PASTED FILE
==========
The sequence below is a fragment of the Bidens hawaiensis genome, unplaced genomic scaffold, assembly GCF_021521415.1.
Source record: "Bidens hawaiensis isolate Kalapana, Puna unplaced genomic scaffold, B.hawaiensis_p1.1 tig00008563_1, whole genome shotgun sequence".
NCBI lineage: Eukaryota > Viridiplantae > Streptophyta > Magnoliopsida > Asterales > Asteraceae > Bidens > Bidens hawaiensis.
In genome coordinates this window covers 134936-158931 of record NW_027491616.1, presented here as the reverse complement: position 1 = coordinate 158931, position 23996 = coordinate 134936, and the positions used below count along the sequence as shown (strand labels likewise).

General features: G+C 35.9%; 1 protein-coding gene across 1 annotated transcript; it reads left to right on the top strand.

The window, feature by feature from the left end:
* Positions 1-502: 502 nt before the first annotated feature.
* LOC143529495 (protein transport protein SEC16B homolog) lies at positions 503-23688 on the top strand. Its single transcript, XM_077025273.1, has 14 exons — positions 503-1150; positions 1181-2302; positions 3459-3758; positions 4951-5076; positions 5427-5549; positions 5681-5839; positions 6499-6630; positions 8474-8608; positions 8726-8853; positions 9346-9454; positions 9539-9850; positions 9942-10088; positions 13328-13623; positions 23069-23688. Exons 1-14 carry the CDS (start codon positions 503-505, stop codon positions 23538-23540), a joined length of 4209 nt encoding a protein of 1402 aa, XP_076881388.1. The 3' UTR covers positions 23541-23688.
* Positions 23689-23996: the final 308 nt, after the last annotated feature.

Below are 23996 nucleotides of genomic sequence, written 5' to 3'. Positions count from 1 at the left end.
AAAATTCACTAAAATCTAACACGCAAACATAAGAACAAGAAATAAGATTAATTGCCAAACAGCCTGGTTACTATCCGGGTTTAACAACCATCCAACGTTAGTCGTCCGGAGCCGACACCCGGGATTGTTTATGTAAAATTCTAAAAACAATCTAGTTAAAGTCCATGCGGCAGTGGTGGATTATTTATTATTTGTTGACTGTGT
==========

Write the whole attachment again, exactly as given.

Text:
The sequence below is a fragment of the Bidens hawaiensis genome, unplaced genomic scaffold, assembly GCF_021521415.1.
Source record: "Bidens hawaiensis isolate Kalapana, Puna unplaced genomic scaffold, B.hawaiensis_p1.1 tig00008563_1, whole genome shotgun sequence".
NCBI lineage: Eukaryota > Viridiplantae > Streptophyta > Magnoliopsida > Asterales > Asteraceae > Bidens > Bidens hawaiensis.
In genome coordinates this window covers 134936-158931 of record NW_027491616.1, presented here as the reverse complement: position 1 = coordinate 158931, position 23996 = coordinate 134936, and the positions used below count along the sequence as shown (strand labels likewise).

General features: G+C 35.9%; 1 protein-coding gene across 1 annotated transcript; it reads left to right on the top strand.

The window, feature by feature from the left end:
* Positions 1-502: 502 nt before the first annotated feature.
* LOC143529495 (protein transport protein SEC16B homolog) lies at positions 503-23688 on the top strand. Its single transcript, XM_077025273.1, has 14 exons — positions 503-1150; positions 1181-2302; positions 3459-3758; positions 4951-5076; positions 5427-5549; positions 5681-5839; positions 6499-6630; positions 8474-8608; positions 8726-8853; positions 9346-9454; positions 9539-9850; positions 9942-10088; positions 13328-13623; positions 23069-23688. Exons 1-14 carry the CDS (start codon positions 503-505, stop codon positions 23538-23540), a joined length of 4209 nt encoding a protein of 1402 aa, XP_076881388.1. The 3' UTR covers positions 23541-23688.
* Positions 23689-23996: the final 308 nt, after the last annotated feature.

Below are 23996 nucleotides of genomic sequence, written 5' to 3'. Positions count from 1 at the left end.
AAAATTCACTAAAATCTAACACGCAAACATAAGAACAAGAAATAAGATTAATTGCCAAACAGCCTGGTTACTATCCGGGTTTAACAACCATCCAACGTTAGTCGTCCGGAGCCGACACCCGGGATTGTTTATGTAAAATTCTAAAAACAATCTAGTTAAAGTCCATGCGGCAGTGGTGGATTATTTATTATTTGTTGACTGTGT